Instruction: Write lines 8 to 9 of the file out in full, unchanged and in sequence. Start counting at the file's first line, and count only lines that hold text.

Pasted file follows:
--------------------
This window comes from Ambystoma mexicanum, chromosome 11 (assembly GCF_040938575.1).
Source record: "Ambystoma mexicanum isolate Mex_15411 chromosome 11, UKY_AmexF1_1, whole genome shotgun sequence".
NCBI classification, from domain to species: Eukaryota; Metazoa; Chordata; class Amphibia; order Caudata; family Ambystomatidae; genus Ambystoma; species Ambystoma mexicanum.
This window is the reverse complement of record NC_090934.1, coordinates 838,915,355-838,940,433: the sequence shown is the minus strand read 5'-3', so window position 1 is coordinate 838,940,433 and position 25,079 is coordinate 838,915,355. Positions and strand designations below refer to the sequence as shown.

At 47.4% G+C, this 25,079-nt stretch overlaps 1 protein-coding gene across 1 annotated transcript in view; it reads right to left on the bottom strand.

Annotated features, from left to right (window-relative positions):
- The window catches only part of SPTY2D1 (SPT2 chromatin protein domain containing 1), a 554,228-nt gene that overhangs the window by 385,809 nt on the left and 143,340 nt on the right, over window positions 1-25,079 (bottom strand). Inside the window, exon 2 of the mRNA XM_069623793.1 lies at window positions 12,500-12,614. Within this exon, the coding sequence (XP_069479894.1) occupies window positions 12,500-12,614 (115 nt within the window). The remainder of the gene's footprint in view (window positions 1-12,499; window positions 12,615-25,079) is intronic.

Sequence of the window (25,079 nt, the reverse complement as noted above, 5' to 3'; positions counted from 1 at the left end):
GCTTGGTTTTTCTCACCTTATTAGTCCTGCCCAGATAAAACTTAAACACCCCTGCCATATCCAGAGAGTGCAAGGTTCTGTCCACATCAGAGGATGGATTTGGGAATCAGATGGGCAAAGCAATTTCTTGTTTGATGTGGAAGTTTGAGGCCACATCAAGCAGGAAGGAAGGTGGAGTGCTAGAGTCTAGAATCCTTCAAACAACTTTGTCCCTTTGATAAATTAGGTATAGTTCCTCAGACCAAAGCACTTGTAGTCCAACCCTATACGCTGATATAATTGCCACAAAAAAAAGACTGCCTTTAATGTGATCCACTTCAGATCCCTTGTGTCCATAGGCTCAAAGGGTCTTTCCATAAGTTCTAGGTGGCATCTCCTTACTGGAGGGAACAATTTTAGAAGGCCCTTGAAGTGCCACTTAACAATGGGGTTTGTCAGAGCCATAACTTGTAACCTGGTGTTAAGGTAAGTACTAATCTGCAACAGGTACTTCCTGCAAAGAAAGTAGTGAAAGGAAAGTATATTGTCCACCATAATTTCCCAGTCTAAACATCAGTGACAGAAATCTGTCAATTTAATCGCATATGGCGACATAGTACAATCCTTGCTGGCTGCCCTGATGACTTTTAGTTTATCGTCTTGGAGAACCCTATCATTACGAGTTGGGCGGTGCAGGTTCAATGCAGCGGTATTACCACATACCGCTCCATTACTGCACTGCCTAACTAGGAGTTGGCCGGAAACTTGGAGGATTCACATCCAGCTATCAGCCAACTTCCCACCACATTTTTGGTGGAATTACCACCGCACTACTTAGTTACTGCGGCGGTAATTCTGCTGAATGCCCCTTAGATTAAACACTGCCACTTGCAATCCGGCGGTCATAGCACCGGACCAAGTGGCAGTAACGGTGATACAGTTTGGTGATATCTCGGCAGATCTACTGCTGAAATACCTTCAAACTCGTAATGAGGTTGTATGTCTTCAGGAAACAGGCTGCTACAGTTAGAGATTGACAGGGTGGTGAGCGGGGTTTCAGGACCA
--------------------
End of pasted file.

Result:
Sequence of the window (25,079 nt, the reverse complement as noted above, 5' to 3'; positions counted from 1 at the left end):
GCTTGGTTTTTCTCACCTTATTAGTCCTGCCCAGATAAAACTTAAACACCCCTGCCATATCCAGAGAGTGCAAGGTTCTGTCCACATCAGAGGATGGATTTGGGAATCAGATGGGCAAAGCAATTTCTTGTTTGATGTGGAAGTTTGAGGCCACATCAAGCAGGAAGGAAGGTGGAGTGCTAGAGTCTAGAATCCTTCAAACAACTTTGTCCCTTTGATAAATTAGGTATAGTTCCTCAGACCAAAGCACTTGTAGTCCAACCCTATACGCTGATATAATTGCCACAAAAAAAAGACTGCCTTTAATGTGATCCACTTCAGATCCCTTGTGTCCATAGGCTCAAAGGGTCTTTCCATAAGTTCTAGGTGGCATCTCCTTACTGGAGGGAACAATTTTAGAAGGCCCTTGAAGTGCCACTTAACAATGGGGTTTGTCAGAGCCATAACTTGTAACCTGGTGTTAAGGTAAGTACTAATCTGCAACAGGTACTTCCTGCAAAGAAAGTAGTGAAAGGAAAGTATATTGTCCACCATAATTTCCCAGTCTAAACATCAGTGACAGAAATCTGTCAATTTAATCGCATATGGCGACATAGTACAATCCTTGCTGGCTGCCCTGATGACTTTTAGTTTATCGTCTTGGAGAACCCTATCATTACGAGTTGGGCGGTGCAGGTTCAATGCAGCGGTATTACCACATACCGCTCCATTACTGCACTGCCTAACTAGGAGTTGGCCGGAAACTTGGAGGATTCACATCCAGCTATCAGCCAACTTCCCACCACATTTTTGGTGGAATTACCACCGCACTACTTAGTTACTGCGGCGGTAATTCTGCTGAATGCCCCTTAGATTAAACACTGCCACTTGCAATCCGGCGGTCATAGCACCGGACCAAGTGGCAGTAACGGTGATACAGTTTGGTGATATCTCGGCAGATCTACTGCTGAAATACCTTCAAACTCGTAATGAGGTTGTATGTCTTCAGGAAACAGGCTGCTACAGTTAGAGATTGACAGGGTGGTGAGCGGGGTTTCAGGACCA